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Tiger nuts add nutrition, versatility to food and beverage products

Article-Tiger nuts add nutrition, versatility to food and beverage products

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A new nut is on the scene. Well, technically, it’s a tuber. Here’s how tiger nuts are supporting food and beverage innovation.

The tiger nut, a nutritional and versatile tuber, is making inroads in food and beverage product innovation—and for good reason.

“Tiger nut” is the name used to describe the tuber of the Cyperus esculentus plant. Tiger nuts are commonly grown in Spain, but they’re also a staple food crop in West Africa and parts of the Mediterranean, according to Will Smelko, co-founder and CEO, Ora Organic, which produces an organic plant protein powder enhanced with tiger nuts.

“While they may be a new food to most people, tiger nuts were one of the first plants cultivated by Egyptians and have been traditionally consumed as both food and medicine across regions of Northern Africa and Europe for over 6,000 years,” Smelko explained.

Tiger nuts have been virtually absent from the mainstream market, with only a handful of brands able to get their products to store shelves. That was until January, when Sprouts brought a range of tiger nut products from five brands to its stores.

The launch at Sprouts, which includes Ora Organic’s Supercharged Organic Plant Protein with tiger nuts, spans a vast assortment of food categories, including snacks, spreads, bars, cereals and baked goods, underlining the tuber’s versatility.

In food and beverage production, tiger nuts lend a nutty, sweet and “coconutty” flavor, Will Iyawe-Parsons, founder, Sweet Aya Bites, said. Though commonly compared to tree nuts, tiger nuts are considered a carbohydrate, comparable to a wheat or an oat, he added, but they yield a naturally chewy texture.

Sweet Aya Bites’ tiger nut snacks, which incorporate tiger nuts from Spain, are among the tiger nut products launched at Sprouts.

“For my product specifically, the key difference between a tiger nut and an almond or pistachio is that tiger nuts are chewy. The first bite is crunchy but then chewy, which is new for many consumers,” Iyawe-Parsons said, adding that the chewiness is a key attribute of Sweet Aya Bites. “That's why our taglines are ‘Chewy Goodness’ and ‘Chewy Delight - Bite After Bite.’”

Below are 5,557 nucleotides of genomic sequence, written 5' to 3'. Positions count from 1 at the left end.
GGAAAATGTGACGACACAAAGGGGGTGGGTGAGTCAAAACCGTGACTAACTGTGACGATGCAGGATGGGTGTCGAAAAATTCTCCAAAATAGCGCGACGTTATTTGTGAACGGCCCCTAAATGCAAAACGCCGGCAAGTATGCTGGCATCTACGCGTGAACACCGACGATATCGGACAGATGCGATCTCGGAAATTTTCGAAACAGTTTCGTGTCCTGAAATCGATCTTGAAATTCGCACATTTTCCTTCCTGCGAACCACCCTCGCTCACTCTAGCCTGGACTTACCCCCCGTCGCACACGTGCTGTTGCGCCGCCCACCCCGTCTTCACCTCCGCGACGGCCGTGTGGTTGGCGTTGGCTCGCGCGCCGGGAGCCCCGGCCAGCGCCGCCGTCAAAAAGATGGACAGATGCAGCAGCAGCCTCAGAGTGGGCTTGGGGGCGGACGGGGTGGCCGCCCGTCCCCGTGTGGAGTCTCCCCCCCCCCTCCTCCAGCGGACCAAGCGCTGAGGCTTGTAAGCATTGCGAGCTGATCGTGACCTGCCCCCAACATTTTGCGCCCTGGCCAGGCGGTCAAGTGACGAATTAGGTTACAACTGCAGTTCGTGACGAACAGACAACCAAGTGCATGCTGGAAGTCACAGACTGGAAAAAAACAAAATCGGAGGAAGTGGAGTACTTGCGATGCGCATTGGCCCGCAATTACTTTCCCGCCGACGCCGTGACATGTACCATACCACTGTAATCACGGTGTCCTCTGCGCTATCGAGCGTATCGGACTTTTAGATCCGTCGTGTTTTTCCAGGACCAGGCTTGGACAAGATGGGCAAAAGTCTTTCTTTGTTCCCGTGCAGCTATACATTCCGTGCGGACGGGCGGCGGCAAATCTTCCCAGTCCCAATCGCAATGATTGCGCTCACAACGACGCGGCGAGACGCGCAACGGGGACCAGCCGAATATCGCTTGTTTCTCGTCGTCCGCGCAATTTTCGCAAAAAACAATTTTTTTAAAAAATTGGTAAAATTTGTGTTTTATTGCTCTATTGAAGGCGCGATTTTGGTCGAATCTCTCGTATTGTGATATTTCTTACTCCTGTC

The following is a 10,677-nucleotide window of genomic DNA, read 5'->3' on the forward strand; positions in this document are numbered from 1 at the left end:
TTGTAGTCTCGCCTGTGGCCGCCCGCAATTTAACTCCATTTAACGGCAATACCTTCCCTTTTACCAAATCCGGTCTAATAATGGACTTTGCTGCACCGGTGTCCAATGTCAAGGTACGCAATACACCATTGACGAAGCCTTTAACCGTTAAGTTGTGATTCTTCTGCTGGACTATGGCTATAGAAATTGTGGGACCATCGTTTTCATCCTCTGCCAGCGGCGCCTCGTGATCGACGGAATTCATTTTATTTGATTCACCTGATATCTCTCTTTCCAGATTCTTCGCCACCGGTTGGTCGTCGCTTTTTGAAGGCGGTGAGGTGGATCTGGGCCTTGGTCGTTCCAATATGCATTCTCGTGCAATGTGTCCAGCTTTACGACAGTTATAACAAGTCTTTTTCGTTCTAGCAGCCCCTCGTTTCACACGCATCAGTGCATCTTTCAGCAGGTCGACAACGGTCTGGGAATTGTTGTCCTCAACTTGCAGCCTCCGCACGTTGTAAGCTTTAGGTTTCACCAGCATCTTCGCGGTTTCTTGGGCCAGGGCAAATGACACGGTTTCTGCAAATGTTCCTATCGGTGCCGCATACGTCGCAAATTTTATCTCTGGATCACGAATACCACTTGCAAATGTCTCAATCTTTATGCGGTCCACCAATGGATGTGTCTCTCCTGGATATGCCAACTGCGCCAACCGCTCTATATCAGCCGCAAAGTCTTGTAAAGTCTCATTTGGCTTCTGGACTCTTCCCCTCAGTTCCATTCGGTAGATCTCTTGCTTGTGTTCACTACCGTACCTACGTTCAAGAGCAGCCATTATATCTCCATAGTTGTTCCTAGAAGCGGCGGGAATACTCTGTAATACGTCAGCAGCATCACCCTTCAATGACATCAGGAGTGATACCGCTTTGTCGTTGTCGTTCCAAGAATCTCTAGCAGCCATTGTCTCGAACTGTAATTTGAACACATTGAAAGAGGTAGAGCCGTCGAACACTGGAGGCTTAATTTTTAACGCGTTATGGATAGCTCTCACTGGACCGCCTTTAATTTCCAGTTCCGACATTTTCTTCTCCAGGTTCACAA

Nutritionally, the tiger nut is rich in carbohydrates, dietary fiber, lipids, oleic acid, and an assortment of vitamins and minerals (J Anal Methods Chem. 2015. DOI: 10.1155/2015/673547).

“We choose to create a Supercharged Plant Protein Powder enhanced with tiger nuts because of the beneficial prebiotic fiber and variety of nutrients they provide, including magnesium, zinc and potassium,” Smelko said. “Specifically, the tiger nut powder provides 3 grams of fiber, including insoluble and soluble prebiotic fibers that are vital to our digestive health and function.”

Iyawe-Parsons and Smelko agreed that challenges in formulation with tiger nuts are negligible.

“Quite the opposite,” Smelko said. “When they’re ground into a flour or powder, tiger nuts have a nice nutty flavor and mildly sweet taste.”

The launch at Sprouts will include products from five brands: Sweet Aya Bites’ tiger nut snacks; Bhu Foods’ tiger nut bars, spread and cereal clusters; Ora Organic’s protein powder enhanced with tiger nuts; Mmmly’s soft-baked cookies with tiger nuts; and Three Wishes’ horchata-flavored cereal with tiger nuts.

Rachel Adams joined Informa’s Health & Nutrition Network in 2013. Her career in the natural products industry started with a food and beverage focus before transitioning into her role as managing editor of Natural Products INSIDER, where she covered the dietary supplement industry. Adams left Informa Markets in 2019.

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